I went to Baptist Bible Camp, donated to missionaries, attended the Catalyst and Exponential evangelical conferences, led worship to Hillsong in the early 2000s, had DC Talk’s, “Jesus Freak” on cassette, and completed a Bible pledge in high school and college that meant I read a chapter every single night, even after coming home from a frat party.

In seminary, I learned the word evangelical was simply taken from the New Testament Greek word for share the gospel. Later I learned that during the Reformation, followers of Martin Luther were called Evangelische, and the word is still used there today to refer to Lutherans, Calvinists, and Protestants regardless of their political affiliation or position on social issues.

Evangelical as a political category is a recent phenomenon, and one I find generally unhelpful, as it has led Christians to be categorized in ways that have little to do with the gospel itself.

Some of my peers in ministry refuse to even say “E”vangelical anymore, opting for the more academic sounding “Ehv”angelical. They want to signal their dismay with cable news evangelicals who back President Donald Trump for the sole sake of political power.

Me, I still say “E”vangelical in much the same way I say JEsus, with the long e. So much of American evangelicalism has shaped me for the better. I went to Baptist Bible Camp and youth group at the evangelical church because I recognized early on how early evangelicals I met in the ’80s and ’90sweren’t wishy-washy. They were proud to be “all-in” for Jesus.

Later, as a sportswriter in Florida, surrounded by the Bible-thumping coaches of the gridiron, I appreciated the commitment and the single-mindedness with which American evangelicals approached their faith. Later still, tasked with traveling the country and researching Christians who had voted for Trump, most couldn’t fathom a Christian who wasn’t Republican. In my liberal urban neighborhood of Minneapolis, I heard the opposite. People couldn’t fathom a Christian who wasn’t a Democrat.

Lines had gotten blurred. Evangelicals who had learned the lessons of the Cold War against an atheist Soviet Union taught a version of Christianity steeped in patriotism, a strong America, and support for veterans and active military members. Others, specifically evangelicals of color, descendants of slaves and daughters of migrant workers, stressed freedom from oppression, economic justice, and the corrosive effects of wealth and power.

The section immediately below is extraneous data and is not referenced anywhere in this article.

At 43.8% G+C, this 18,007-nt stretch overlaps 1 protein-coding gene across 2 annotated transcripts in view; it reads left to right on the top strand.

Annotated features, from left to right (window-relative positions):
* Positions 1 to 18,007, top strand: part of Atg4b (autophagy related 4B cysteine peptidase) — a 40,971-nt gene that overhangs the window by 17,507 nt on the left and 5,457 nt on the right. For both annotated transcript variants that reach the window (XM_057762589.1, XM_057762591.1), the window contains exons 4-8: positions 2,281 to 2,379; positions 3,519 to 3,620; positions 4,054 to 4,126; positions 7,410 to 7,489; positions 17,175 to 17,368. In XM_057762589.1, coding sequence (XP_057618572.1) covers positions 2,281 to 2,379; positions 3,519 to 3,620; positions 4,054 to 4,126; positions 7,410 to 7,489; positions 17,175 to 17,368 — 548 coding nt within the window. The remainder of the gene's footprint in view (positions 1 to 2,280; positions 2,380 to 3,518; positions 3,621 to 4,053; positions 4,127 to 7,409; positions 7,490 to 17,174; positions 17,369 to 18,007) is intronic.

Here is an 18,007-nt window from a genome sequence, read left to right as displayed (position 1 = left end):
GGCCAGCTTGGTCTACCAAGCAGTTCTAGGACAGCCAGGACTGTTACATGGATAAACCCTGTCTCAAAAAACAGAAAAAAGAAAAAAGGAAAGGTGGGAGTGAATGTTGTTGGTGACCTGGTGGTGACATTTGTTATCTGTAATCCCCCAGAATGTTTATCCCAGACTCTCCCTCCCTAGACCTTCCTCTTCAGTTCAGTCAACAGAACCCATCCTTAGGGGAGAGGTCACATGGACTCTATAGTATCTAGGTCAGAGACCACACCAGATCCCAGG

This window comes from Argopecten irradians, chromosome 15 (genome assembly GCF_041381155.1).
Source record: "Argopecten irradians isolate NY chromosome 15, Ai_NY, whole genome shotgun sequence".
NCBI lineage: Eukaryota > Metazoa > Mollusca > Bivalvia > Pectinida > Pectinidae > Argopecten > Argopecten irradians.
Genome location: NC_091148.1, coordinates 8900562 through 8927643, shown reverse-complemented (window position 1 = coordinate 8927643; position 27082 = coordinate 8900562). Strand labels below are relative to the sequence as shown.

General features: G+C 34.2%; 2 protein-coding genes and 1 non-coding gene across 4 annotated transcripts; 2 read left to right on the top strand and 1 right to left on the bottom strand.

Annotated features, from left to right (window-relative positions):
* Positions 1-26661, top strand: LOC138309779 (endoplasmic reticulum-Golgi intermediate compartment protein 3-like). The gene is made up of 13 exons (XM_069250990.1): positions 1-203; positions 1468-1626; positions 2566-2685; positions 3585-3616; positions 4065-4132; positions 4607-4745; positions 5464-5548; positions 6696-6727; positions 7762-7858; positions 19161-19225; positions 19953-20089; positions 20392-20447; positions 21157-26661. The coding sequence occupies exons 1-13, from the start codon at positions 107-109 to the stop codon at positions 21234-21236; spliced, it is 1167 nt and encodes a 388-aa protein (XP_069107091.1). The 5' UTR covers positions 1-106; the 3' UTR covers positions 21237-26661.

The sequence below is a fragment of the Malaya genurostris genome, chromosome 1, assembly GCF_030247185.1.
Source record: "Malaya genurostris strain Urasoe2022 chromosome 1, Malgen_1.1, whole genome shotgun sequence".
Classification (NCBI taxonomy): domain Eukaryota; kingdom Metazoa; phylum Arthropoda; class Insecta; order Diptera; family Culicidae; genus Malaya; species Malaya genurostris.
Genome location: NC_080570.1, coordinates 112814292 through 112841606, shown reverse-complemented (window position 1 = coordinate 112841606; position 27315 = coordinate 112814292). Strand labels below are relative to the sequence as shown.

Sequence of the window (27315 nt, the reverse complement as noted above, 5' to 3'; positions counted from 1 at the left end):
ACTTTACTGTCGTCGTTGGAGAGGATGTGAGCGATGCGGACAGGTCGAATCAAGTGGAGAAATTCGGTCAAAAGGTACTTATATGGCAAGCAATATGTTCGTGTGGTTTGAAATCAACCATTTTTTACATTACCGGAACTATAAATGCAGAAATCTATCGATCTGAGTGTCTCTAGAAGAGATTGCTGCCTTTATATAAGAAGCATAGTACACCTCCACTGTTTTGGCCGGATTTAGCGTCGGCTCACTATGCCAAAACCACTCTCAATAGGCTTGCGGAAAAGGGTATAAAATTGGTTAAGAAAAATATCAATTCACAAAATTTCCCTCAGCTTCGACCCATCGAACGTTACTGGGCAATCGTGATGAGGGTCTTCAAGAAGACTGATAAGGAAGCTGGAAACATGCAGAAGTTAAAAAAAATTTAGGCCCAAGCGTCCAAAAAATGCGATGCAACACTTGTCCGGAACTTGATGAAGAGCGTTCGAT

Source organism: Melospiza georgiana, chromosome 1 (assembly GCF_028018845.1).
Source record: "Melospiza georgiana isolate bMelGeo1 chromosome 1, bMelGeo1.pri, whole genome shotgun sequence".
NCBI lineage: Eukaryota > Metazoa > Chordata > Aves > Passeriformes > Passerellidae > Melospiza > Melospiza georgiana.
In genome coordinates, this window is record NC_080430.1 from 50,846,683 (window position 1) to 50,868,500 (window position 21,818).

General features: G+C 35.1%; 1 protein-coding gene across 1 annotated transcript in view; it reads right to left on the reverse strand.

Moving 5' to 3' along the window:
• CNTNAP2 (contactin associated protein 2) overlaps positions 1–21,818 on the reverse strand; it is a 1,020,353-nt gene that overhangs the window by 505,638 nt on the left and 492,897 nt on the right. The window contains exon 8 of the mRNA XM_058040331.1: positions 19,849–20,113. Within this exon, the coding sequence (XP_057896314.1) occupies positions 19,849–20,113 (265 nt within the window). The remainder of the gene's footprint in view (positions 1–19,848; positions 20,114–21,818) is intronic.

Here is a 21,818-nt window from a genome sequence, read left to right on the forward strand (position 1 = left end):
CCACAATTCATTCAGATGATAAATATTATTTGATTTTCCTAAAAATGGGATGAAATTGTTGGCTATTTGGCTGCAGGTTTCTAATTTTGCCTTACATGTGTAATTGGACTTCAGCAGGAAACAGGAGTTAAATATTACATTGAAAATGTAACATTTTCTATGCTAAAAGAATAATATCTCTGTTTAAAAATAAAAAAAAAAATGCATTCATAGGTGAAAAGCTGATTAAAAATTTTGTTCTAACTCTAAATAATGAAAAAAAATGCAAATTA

For me, a white evangelical eager to safeguard the label, it’s essential I heed messages resounding from churches that have never enjoyed center stage among American Christians, but nonetheless have changed our country through civil rights and workers’ rights and community support of families. The marginalized, poor, and suffering preach an evangelical gospel independent of power or dollars or television air time.

Our chief devotion must be to the voice of Jesus, even as we engage in American politics in 2020. Christ’s clarion call is not to partisanship but to personhood, to love, and to truth.

A cursory reading of Luke’s Gospel features Jesus tempted by satanic lures of power and wealth in chapter 4, but who then takes on the mantle of prophetic power on behalf of the poor.

What might it look like to support a government that “proclaims release to the captives, recovery of sight to the blind”— that works to let the oppressed go free?

Jesus goes on in Luke to proclaim the poor and the hungry and the mournful as blessed.

In Luke 6, Jesus warns that those who are rich, full, and laughing now will suffer woe. In chapter 9, Jesus demands that his followers first deny themselves and take up their crosses; that there is no profit to gaining the whole world if they lose themselves and their integrity.

In Luke 14, Jesus describes a banquet where the righteous should aspire to the lowest seat, for whoever exalts themselves will be humbled and the humbled exalted. What would it look like to govern according to Kingdom principles, instead of governing to protect what’s “ours” until the Kingdom comes?

This is just the beginning. In Luke 18, Jesus exalts a lowly widow over an outwardly pious Pharisee, who gives great sums of money and follows all the religious rules. In Luke 20, spies sent by the religious leaders try to trap Jesus, asking him if it was right to pay taxes to the emperor.

Jesus responds with their trickery in mind. He says taxes belong to the emperor and not to God. You can follow the law without making money and taxes into gods.

In Luke 22 the disciples argue over who is the greatest. Jesus responds by declaring himself to be servant of all. What would it look like to elect political officials who see themselves as public servants?

In Luke 23, as Jesus carries his Cross, he speaks to the women who have followed him and served as disciples. On Calvary, he promises the criminal next to him that he will be with Jesus in paradise. With his last breath, Jesus dwelt with those whom society rejected and incarcerated. Lastly, in Luke 24, women go to the tomb, despite being mocked by the men. They tell the disciples what the angel told them, that Jesus had risen.

The women had the message of resurrection, but like many marginalized preachers, they were ignored. Still they were evangelicals in that moment, and their witness to the gospel gave birth to a movement.

I believe faithful Christians can read all of these passages from Luke and determine how we ought to conduct ourselves as political citizens and members of the public square—despite our party affiliation and presidential preference. Both Democrats and Republicans can be public servants, can seek an America where Jesus’ witness is proclaimed and his message of love, freedom, justice, and truth is not ignored.

Angela Denker is an ELCA pastor, journalist, and author of Red State Christians: Understanding the Voters Who Elected Donald Trump.